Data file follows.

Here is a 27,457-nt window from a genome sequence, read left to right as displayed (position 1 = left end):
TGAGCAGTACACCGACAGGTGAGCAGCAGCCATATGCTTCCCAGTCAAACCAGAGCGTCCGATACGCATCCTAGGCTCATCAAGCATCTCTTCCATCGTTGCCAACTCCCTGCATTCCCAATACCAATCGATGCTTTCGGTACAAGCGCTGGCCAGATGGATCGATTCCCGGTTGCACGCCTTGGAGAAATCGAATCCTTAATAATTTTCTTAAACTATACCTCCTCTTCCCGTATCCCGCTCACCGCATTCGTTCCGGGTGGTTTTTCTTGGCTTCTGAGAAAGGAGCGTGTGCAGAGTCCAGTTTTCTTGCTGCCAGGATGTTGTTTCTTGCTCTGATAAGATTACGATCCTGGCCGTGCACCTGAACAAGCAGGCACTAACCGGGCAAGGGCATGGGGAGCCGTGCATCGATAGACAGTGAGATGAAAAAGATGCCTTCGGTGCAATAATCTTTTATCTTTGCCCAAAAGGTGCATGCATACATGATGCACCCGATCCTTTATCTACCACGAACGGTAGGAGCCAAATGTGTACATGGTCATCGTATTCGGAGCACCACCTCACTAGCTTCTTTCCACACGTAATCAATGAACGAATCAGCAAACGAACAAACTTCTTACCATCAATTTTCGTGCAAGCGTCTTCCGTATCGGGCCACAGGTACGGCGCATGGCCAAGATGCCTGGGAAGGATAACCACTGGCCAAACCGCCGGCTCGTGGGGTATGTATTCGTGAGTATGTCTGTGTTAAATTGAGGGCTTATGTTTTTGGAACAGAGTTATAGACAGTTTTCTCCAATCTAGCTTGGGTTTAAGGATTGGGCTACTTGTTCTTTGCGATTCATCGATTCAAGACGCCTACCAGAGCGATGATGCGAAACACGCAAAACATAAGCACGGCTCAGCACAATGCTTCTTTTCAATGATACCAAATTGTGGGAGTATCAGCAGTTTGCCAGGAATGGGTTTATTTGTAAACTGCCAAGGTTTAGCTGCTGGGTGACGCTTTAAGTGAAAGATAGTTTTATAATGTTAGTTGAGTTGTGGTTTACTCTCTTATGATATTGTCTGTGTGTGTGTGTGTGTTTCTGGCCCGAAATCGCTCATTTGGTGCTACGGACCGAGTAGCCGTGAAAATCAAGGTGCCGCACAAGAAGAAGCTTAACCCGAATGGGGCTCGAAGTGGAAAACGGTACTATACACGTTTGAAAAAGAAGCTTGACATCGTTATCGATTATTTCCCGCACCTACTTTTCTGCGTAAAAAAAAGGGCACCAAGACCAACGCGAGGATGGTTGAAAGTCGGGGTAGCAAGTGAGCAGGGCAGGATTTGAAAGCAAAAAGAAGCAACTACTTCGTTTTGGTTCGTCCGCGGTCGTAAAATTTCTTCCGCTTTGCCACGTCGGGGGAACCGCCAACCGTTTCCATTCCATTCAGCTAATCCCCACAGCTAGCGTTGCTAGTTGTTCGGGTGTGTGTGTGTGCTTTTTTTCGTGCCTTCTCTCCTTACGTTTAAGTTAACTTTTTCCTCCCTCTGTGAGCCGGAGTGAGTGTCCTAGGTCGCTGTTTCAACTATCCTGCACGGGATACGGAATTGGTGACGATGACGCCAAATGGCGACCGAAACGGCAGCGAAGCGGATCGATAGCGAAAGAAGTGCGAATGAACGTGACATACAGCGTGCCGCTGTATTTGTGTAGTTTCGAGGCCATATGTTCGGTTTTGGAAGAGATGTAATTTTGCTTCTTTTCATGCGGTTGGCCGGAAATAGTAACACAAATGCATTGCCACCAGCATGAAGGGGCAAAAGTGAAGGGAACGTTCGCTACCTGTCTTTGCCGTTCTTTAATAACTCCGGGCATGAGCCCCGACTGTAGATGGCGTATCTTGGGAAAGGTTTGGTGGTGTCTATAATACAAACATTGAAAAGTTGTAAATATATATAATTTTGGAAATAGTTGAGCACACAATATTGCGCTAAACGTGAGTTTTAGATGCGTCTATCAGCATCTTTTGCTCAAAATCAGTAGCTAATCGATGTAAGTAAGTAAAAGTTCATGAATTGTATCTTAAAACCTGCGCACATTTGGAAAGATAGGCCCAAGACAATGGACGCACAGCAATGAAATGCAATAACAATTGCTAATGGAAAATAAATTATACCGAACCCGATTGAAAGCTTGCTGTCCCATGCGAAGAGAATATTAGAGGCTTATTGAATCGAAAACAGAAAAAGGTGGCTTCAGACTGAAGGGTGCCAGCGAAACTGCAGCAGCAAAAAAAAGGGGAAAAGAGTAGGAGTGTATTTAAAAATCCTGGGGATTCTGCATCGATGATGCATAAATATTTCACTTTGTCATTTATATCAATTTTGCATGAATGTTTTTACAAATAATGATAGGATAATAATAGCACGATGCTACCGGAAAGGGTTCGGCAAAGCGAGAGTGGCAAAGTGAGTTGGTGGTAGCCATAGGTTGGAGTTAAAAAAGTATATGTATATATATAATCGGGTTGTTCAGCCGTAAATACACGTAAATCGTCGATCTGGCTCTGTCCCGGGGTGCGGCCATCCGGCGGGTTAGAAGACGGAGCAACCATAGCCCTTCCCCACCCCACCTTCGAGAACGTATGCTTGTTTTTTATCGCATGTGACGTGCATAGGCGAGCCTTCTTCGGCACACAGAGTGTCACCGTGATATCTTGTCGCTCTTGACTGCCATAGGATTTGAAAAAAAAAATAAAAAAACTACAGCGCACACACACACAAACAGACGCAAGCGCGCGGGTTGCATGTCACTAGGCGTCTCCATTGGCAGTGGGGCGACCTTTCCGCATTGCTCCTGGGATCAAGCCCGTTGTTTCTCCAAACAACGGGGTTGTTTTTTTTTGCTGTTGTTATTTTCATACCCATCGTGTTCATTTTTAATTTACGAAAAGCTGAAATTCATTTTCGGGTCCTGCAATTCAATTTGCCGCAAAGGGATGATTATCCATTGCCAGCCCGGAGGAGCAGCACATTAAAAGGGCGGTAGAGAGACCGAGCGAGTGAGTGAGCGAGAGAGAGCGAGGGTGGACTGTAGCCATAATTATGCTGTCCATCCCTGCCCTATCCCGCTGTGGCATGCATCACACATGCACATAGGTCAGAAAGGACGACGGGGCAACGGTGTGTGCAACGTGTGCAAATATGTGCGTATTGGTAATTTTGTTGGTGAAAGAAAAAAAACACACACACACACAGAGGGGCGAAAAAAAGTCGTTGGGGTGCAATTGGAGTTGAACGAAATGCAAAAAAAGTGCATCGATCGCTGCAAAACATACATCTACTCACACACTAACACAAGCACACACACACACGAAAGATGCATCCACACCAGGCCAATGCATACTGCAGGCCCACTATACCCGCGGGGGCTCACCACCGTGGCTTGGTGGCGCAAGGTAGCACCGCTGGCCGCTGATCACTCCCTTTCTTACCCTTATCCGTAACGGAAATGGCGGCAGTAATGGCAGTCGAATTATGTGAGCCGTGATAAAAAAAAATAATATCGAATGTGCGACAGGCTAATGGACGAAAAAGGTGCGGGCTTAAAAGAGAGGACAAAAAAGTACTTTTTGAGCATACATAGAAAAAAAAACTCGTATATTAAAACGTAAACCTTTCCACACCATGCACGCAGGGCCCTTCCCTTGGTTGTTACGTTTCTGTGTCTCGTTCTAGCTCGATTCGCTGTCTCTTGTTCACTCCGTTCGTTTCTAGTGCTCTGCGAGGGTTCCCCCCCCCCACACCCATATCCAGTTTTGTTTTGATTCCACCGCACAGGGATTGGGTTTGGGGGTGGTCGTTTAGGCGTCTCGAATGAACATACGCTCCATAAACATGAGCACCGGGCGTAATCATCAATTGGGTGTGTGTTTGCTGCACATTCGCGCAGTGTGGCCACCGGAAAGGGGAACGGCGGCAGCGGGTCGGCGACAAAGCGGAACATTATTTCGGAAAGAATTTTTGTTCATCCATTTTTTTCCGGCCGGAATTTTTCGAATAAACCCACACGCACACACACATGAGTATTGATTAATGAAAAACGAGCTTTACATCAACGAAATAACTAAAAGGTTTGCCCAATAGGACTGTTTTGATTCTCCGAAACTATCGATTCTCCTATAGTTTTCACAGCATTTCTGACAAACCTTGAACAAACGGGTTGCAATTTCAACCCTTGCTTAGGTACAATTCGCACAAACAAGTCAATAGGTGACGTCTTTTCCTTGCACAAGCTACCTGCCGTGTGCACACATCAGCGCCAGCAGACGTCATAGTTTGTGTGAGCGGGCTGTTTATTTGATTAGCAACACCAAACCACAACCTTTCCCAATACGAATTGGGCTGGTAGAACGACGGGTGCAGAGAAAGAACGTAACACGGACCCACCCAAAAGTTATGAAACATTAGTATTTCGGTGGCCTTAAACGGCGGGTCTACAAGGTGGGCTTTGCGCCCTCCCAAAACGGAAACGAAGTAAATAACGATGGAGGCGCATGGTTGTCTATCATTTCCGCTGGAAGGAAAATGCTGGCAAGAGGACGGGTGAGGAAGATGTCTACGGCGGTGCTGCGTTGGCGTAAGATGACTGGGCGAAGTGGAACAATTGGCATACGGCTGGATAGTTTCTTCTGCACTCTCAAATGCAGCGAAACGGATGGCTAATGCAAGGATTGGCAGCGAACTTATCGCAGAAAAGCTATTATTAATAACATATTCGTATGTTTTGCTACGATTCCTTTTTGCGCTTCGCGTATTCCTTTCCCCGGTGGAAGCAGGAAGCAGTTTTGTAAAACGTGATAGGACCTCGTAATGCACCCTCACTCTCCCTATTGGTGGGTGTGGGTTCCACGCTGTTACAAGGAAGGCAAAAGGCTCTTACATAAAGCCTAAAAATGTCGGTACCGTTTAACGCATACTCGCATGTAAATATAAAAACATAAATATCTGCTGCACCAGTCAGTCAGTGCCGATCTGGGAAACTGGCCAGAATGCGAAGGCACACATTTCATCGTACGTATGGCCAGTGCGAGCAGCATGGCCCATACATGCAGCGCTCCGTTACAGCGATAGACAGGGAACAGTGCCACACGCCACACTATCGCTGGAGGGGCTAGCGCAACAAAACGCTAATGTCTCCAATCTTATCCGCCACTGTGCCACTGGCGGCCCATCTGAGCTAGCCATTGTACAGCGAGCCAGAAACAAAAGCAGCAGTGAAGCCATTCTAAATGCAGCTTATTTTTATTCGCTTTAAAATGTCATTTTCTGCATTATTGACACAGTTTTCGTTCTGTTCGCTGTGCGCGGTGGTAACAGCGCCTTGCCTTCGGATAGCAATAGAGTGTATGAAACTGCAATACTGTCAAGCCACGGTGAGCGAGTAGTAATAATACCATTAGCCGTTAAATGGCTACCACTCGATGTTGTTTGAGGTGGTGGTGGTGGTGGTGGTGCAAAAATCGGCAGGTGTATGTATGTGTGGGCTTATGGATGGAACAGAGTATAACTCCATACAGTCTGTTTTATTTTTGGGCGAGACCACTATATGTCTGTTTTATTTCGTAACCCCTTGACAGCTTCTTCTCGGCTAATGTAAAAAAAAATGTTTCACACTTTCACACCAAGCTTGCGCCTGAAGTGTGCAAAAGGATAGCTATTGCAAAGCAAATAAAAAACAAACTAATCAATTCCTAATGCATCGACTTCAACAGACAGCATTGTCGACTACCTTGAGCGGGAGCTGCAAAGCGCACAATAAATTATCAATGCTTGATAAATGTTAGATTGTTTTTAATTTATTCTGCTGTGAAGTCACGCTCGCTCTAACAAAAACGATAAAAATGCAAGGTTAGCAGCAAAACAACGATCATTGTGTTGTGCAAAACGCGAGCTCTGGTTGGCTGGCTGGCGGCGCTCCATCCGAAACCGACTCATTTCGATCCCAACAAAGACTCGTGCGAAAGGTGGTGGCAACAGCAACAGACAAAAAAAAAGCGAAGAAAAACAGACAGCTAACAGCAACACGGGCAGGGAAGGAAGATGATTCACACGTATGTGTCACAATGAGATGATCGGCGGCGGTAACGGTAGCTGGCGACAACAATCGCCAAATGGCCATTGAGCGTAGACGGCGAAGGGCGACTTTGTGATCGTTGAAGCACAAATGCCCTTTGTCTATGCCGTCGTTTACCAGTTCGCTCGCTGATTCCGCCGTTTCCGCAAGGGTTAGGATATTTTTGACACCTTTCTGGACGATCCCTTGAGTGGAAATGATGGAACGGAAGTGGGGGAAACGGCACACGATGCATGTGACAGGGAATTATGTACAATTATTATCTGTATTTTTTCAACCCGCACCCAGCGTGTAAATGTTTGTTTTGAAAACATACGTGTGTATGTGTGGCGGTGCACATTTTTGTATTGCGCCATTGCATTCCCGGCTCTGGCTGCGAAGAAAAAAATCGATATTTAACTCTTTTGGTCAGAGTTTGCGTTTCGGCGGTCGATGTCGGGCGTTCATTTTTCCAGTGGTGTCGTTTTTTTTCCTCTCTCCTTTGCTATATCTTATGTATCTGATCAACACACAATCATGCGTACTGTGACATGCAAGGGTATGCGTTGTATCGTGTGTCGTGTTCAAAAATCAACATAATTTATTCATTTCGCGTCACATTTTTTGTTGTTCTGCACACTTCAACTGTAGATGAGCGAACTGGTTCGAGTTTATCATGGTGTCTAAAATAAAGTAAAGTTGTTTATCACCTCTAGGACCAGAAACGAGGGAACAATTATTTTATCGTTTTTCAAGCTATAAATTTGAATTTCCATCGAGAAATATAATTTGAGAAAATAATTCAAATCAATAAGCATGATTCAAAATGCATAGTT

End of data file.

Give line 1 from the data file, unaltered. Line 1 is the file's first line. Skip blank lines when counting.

Here is a 27,457-nt window from a genome sequence, read left to right as displayed (position 1 = left end):